QLS says youth justice reforms are not before time
22 April 2016
The Queensland Government’s announcement of youth justice reforms is a welcome return to evidence-based policy, according to Queensland Law Society president Bill Potts.
Mr Potts said prior to last year’s election QLS called for a range of youth justice reforms and it was a credit to the Labor Palaszczuk Government those suggestions were taken on board.
“Those reforms included reinstating Youth Justice Conferencing and ending the automatic transfer of 17-years-olds to adult correctional facilities," Mr Potts said.
“Youth justice conferencing is particularly welcomed as the youth offender can meet their victims and realise the effect of their actions. It is a very valuable tool to change criminal behaviours.
“QLS’s call was based on evidence showing these reforms would reduce the rate of re-offending, which is the best possible outcome for all concerned.
“It is good to see that the government was listening.”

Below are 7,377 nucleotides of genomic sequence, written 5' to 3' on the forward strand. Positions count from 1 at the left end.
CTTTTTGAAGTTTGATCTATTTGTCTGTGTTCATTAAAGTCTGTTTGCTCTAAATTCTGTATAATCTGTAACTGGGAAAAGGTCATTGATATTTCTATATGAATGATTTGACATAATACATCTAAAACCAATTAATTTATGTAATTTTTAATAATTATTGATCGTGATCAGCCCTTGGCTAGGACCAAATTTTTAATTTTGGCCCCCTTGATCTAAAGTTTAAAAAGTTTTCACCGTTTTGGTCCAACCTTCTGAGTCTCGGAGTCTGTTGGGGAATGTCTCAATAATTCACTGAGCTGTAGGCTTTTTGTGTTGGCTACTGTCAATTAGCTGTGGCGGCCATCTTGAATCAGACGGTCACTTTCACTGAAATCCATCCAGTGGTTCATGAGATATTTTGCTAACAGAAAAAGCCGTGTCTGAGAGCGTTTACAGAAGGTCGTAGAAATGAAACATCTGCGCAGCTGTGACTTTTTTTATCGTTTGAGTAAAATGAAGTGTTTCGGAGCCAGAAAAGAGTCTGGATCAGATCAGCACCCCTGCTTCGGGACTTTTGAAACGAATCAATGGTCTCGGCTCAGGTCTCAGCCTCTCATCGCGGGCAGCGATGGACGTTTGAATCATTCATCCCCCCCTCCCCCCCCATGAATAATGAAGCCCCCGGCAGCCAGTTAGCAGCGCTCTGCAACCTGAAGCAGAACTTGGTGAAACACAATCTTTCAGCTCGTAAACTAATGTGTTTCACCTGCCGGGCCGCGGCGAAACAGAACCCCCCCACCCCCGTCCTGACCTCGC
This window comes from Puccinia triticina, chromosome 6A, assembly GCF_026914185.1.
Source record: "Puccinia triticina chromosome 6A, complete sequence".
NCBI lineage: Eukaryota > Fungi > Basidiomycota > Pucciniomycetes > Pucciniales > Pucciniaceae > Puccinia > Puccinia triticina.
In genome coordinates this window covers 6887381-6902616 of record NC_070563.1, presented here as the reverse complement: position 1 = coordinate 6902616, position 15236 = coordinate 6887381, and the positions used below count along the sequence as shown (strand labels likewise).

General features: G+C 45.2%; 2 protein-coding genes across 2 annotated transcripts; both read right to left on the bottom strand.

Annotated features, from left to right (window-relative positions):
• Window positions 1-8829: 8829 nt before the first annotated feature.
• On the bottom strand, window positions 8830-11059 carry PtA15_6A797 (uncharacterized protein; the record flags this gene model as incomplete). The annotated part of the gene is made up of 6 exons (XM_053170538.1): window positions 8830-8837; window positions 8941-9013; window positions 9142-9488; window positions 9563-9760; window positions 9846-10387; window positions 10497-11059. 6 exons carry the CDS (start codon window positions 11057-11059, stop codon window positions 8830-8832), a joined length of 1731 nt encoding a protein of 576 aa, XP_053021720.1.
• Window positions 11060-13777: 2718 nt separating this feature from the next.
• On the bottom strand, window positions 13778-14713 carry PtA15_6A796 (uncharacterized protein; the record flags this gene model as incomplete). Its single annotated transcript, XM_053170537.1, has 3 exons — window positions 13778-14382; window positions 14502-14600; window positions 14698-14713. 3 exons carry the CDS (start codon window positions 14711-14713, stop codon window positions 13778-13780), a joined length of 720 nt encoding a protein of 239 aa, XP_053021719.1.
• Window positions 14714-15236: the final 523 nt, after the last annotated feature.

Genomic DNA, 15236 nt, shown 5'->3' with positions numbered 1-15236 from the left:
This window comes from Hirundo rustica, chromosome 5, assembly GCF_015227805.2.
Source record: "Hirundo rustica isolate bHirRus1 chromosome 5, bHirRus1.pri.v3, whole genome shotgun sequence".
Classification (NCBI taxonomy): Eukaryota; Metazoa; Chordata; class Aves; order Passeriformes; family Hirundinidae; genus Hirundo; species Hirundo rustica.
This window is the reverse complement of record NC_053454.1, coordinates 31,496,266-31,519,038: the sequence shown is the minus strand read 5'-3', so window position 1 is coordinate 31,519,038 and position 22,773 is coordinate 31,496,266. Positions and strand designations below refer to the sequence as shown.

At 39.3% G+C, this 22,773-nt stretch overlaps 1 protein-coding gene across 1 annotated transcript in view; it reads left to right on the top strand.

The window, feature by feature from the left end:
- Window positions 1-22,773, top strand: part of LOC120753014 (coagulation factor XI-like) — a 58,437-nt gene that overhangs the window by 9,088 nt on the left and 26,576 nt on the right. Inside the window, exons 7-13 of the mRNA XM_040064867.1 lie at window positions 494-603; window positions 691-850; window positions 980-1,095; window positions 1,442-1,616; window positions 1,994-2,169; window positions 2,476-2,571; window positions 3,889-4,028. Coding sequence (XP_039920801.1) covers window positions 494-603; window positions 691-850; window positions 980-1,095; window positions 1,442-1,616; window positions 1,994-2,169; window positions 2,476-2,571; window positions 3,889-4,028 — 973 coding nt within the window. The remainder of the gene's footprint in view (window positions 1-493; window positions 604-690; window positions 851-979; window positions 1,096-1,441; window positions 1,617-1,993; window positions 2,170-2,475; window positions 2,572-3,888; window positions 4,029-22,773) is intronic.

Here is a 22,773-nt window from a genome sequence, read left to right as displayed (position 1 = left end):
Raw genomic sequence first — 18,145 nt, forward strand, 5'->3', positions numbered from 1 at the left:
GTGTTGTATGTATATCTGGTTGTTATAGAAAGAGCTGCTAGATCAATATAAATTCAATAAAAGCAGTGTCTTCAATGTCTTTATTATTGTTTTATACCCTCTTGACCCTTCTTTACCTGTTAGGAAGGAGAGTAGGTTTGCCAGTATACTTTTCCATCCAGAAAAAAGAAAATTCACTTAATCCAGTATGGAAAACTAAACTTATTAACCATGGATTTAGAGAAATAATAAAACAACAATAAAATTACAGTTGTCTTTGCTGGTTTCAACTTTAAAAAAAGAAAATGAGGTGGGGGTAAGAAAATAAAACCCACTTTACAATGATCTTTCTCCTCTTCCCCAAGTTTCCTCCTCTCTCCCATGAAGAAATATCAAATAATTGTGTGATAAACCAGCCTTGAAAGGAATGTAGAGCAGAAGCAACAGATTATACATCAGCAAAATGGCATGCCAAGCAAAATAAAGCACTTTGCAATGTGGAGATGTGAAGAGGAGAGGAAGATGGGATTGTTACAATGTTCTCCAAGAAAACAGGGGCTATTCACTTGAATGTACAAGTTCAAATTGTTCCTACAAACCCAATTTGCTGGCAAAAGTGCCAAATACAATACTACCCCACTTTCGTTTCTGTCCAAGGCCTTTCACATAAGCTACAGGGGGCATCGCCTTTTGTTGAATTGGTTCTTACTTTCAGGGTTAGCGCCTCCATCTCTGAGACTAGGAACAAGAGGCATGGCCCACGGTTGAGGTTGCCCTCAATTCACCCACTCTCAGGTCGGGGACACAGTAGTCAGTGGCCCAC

The comments follow Attorney-General Yvette D’Ath’s announcement of the introduction to parliament of the Youth Justice and Other Legislation Amendment Bill 2016.
She said the Bill was designed to reduce youth crime by putting offenders on a path away from further offending and involvement in the criminal justice system.
Mr Potts said that the previous government’s “lock ‘em up and throw away the key” approach cost Queensland taxpayers more and lead to higher re-offending rates.
“No-one is saying that young people shouldn’t be held responsible for their wrongdoing, but it is important that they are given the chance to atone for their actions and be rehabilitated," Mr Potts said.
“Keeping children out of the adult system and giving them the tools to turn their lives around is a win for all concerned; it will mean a bit less work around for criminal lawyers like me, but if these kids get back on track it is business I am happy to do without!”
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